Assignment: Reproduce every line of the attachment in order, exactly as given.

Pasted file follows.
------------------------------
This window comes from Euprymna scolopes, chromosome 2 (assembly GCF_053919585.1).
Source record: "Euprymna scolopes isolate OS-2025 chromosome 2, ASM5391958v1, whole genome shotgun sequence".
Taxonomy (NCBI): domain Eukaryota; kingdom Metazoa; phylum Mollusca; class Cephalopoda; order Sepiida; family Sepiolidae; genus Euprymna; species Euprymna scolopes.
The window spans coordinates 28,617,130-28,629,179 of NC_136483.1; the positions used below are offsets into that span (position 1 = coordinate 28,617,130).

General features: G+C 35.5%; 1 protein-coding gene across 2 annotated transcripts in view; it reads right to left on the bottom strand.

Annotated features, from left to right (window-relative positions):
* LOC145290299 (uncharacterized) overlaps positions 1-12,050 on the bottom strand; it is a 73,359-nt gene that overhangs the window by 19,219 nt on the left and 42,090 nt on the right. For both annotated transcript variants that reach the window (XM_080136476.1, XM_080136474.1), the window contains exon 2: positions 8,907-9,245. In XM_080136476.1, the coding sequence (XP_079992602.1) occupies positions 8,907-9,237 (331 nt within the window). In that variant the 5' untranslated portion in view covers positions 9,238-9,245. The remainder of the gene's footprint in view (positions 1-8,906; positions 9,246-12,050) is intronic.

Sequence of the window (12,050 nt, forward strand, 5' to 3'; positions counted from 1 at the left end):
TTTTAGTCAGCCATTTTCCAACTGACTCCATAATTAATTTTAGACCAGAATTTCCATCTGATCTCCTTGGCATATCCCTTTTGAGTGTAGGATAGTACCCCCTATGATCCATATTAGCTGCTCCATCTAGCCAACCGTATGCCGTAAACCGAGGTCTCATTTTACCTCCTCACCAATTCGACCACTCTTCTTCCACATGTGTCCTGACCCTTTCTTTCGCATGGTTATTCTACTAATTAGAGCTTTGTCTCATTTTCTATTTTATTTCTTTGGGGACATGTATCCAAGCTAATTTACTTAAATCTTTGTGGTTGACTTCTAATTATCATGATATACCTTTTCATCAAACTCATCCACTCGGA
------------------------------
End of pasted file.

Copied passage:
This window comes from Euprymna scolopes, chromosome 2 (assembly GCF_053919585.1).
Source record: "Euprymna scolopes isolate OS-2025 chromosome 2, ASM5391958v1, whole genome shotgun sequence".
Taxonomy (NCBI): domain Eukaryota; kingdom Metazoa; phylum Mollusca; class Cephalopoda; order Sepiida; family Sepiolidae; genus Euprymna; species Euprymna scolopes.
The window spans coordinates 28,617,130-28,629,179 of NC_136483.1; the positions used below are offsets into that span (position 1 = coordinate 28,617,130).

General features: G+C 35.5%; 1 protein-coding gene across 2 annotated transcripts in view; it reads right to left on the bottom strand.

Annotated features, from left to right (window-relative positions):
* LOC145290299 (uncharacterized) overlaps positions 1-12,050 on the bottom strand; it is a 73,359-nt gene that overhangs the window by 19,219 nt on the left and 42,090 nt on the right. For both annotated transcript variants that reach the window (XM_080136476.1, XM_080136474.1), the window contains exon 2: positions 8,907-9,245. In XM_080136476.1, the coding sequence (XP_079992602.1) occupies positions 8,907-9,237 (331 nt within the window). In that variant the 5' untranslated portion in view covers positions 9,238-9,245. The remainder of the gene's footprint in view (positions 1-8,906; positions 9,246-12,050) is intronic.

Sequence of the window (12,050 nt, forward strand, 5' to 3'; positions counted from 1 at the left end):
TTTTAGTCAGCCATTTTCCAACTGACTCCATAATTAATTTTAGACCAGAATTTCCATCTGATCTCCTTGGCATATCCCTTTTGAGTGTAGGATAGTACCCCCTATGATCCATATTAGCTGCTCCATCTAGCCAACCGTATGCCGTAAACCGAGGTCTCATTTTACCTCCTCACCAATTCGACCACTCTTCTTCCACATGTGTCCTGACCCTTTCTTTCGCATGGTTATTCTACTAATTAGAGCTTTGTCTCATTTTCTATTTTATTTCTTTGGGGACATGTATCCAAGCTAATTTACTTAAATCTTTGTGGTTGACTTCTAATTATCATGATATACCTTTTCATCAAACTCATCCACTCGGA